Artistic growth


One of the worst-kept secrets in the Philadelphia art world is the career of Warren Rohrer, a Mennonite from Lancaster who absorbed modern precepts into his art, an art based solidly on the structures of his childhood — the farms and rolling landscapes of Lancaster County and the Conestoga River.

Rohrer is hardly unknown to the commercial art establishment, having had numerous exhibitions in galleries over the years.

But while Rohrer’s work has been exhibited since 1955 and there have been several smaller museum shows, the Philadelphia Museum of Art is providing the first major presentation of his work. All the while, the museum is touting Rohrer as "one of the premier painters to emerge from Pennsylvania in the 20th century," and holds his work in its permanent collection.

"Warren Rohrer: Paintings 1972-93," which runs through Aug. 17, comprises more than 32 paintings, mostly huge canvases and almost all richly colored.

Art Museum curator Susan Rosenberg takes the tack that Rohrer’s 1972 journey to Europe exposed him to American colorists Barnett Newman and Mark Rothko, and thus changed his work from the "traditions of representational landscape painting." She also notes that he clung to his earliest inspirations, the orderly division of Lancaster County farmland.

"By making the grid a basis for his work, Rohrer developed a systematic way of painting that responded to the order and spirit of the Pennsylvania landscape," she states. "He developed a distinct personal handwriting as an artist, and his paintings reveal that he achieved not only satisfaction, but powerful clarity regarding his roots."

Those roots go back nine generations. Rohrer was born in Smoketown, outside of Lancaster, in 1927 and was raised in the culture of working the land and becoming a farmer and a minister. That he sought out art was daring in that time and place. In fact, he would often compare his working methods with that of a farmer preparing a field and producing a crop.

His family was both devout Mennonite and devout farmers, tracing their immigrant roots to the early 1700s. The Mennonites are less strict about worldly matters than the Amish; still, as Rohrer remarked toward the end of his career, "The celebrated practice of nonconformity did not seem to allow me the right of individuality."

Rohrer earned a degree in Bible studies from Eastern Mennonite College, graduating in 1950. He took art courses at what is now James Madison University, but his first formal art training came during a summer art program at Pennsylvania State University, run by Hobson Pittman, an instructor at the Academy of the Fine Arts.

By 1955, one of Rohrer’s paintings was selected to be exhibited in Pittsburgh’s Carnegie International.

For more than 20 years, Rohrer, his wife and two sons lived on a farm in Christiana. He worked in an old barn with an apple orchard on one side and a pond on the other. His life’s work would be the Lancaster County landscape.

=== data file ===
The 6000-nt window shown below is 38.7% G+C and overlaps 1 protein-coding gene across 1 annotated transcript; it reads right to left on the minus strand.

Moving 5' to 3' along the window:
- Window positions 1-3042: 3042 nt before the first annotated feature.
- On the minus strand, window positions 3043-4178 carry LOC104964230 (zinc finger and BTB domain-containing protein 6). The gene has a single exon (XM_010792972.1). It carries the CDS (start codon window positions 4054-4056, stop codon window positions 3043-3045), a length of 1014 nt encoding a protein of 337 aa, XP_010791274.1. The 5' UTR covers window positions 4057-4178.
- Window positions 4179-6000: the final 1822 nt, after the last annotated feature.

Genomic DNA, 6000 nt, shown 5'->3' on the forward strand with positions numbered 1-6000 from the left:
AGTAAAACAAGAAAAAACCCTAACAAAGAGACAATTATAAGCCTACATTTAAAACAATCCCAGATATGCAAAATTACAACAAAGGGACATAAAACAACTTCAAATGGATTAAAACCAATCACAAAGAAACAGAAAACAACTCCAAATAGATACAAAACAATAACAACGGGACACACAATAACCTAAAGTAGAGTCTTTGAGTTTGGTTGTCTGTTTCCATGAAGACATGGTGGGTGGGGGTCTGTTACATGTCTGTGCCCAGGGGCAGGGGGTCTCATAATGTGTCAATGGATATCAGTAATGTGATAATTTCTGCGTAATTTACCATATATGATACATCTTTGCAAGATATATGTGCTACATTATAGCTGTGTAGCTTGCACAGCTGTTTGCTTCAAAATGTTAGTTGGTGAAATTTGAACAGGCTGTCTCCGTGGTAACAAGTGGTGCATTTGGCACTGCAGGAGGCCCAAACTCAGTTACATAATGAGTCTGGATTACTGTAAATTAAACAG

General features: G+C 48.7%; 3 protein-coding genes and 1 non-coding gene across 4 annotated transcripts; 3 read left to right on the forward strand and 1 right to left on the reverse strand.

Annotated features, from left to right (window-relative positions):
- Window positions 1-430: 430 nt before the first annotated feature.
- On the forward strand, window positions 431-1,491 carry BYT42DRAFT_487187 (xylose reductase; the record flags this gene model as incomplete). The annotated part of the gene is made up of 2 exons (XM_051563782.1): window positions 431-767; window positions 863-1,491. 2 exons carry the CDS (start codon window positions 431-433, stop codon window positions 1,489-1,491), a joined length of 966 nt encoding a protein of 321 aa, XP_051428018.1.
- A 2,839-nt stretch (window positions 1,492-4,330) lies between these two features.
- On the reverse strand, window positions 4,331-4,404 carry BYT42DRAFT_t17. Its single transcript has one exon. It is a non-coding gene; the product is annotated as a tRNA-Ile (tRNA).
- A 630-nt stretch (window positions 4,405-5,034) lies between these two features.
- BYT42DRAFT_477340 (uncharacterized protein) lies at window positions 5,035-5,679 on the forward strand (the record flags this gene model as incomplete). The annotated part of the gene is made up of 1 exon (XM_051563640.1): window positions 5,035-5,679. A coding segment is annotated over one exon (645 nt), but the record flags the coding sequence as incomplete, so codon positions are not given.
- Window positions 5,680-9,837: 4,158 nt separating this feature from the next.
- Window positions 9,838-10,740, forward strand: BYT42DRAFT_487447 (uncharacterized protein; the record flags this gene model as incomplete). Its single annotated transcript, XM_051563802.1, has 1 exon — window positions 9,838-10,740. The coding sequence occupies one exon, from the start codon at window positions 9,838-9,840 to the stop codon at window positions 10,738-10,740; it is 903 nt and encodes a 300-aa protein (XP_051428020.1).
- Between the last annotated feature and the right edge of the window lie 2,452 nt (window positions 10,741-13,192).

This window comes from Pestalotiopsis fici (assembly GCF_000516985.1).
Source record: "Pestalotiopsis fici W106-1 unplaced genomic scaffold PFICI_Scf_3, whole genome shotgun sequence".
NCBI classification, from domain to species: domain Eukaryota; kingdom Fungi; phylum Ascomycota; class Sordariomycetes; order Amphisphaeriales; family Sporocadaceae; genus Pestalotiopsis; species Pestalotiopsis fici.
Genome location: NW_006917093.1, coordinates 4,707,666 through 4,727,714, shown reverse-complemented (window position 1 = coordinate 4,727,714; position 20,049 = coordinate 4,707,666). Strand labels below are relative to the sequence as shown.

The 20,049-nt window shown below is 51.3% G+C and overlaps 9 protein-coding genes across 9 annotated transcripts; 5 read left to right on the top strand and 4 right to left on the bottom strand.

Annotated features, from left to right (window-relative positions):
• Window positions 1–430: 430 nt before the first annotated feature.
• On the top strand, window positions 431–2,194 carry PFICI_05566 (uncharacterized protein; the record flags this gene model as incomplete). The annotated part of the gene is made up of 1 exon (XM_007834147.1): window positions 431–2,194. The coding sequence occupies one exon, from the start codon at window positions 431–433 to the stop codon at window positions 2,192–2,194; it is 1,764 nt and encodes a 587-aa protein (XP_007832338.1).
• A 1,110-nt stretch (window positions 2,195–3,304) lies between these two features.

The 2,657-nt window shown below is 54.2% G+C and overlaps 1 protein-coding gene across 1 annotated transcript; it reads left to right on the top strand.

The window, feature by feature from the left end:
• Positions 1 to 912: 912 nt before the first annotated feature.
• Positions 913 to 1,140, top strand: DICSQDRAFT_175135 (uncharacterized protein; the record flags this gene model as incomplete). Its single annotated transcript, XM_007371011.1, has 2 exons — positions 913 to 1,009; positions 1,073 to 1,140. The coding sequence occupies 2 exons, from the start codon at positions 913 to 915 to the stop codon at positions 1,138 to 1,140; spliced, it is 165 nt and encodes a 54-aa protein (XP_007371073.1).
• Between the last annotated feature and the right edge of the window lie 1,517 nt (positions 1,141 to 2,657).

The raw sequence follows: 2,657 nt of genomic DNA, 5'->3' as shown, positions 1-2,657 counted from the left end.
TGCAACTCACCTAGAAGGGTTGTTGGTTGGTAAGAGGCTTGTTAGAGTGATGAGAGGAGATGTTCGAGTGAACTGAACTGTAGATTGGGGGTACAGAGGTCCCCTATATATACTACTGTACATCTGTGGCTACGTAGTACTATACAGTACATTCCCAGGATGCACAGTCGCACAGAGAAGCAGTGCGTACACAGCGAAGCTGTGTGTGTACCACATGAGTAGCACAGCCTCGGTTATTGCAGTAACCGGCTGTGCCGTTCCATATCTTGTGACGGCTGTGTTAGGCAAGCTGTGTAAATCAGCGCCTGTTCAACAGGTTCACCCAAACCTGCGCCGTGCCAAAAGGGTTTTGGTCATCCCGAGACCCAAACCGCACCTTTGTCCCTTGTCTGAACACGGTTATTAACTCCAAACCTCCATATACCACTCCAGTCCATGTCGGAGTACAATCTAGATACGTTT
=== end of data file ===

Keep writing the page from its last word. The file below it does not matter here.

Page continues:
Several years before his death in 1995, Rohrer described the role of his native landscape to his art. "I always am aware of the feelings I have about the Lancaster County landscape, that while it at times is very beautiful, it sometimes gnaws from a different perspective — both being real responses."

After he switched to a more abstract and color-filled grid system, Rohrer moved in 1984 to Chestnut Hill. He took over the former studio of Violet Oakley but each week he drove back to a particular field in Lancaster County. The holly field was contained in a curve of the Conestoga River and over the years Rohrer made hundreds of photographs and sketches of the view.

While the foundations of his art would remain the agricultural grid, Rohrer over the years became more interested in color and texture. Many of his paintings are so tactile that one can easily feel the sensation of rubbing fingers over the subject.

Rohrer was well-known in the Philadelphia-area art community, as he taught for some 14 years at the Philadelphia Museum School and eight years at what is now the University of the Arts.

Following many years of museum neglect, Rohrer is getting his due in a handsome exhibit of some startling masterpieces. A quote from museum director Anne d’Harnoncourt sums up this show nicely: "The apparent quiet of his paintings belies their compelling power and their lasting hold on the imagination. Their complexity continues to grow more beguiling as time goes on, and the particularity of their vision all the more remarkable."

Warren Rohrer: Paintings 1972-93
Through Aug. 17
Philadelphia Museum of Art
26th Street and Benjamin Franklin Parkway
Adults, $10; seniors (62+), $7; ages 13-18 and students with valid ID, $7; 12 and under, free; Sundays, pay what you wish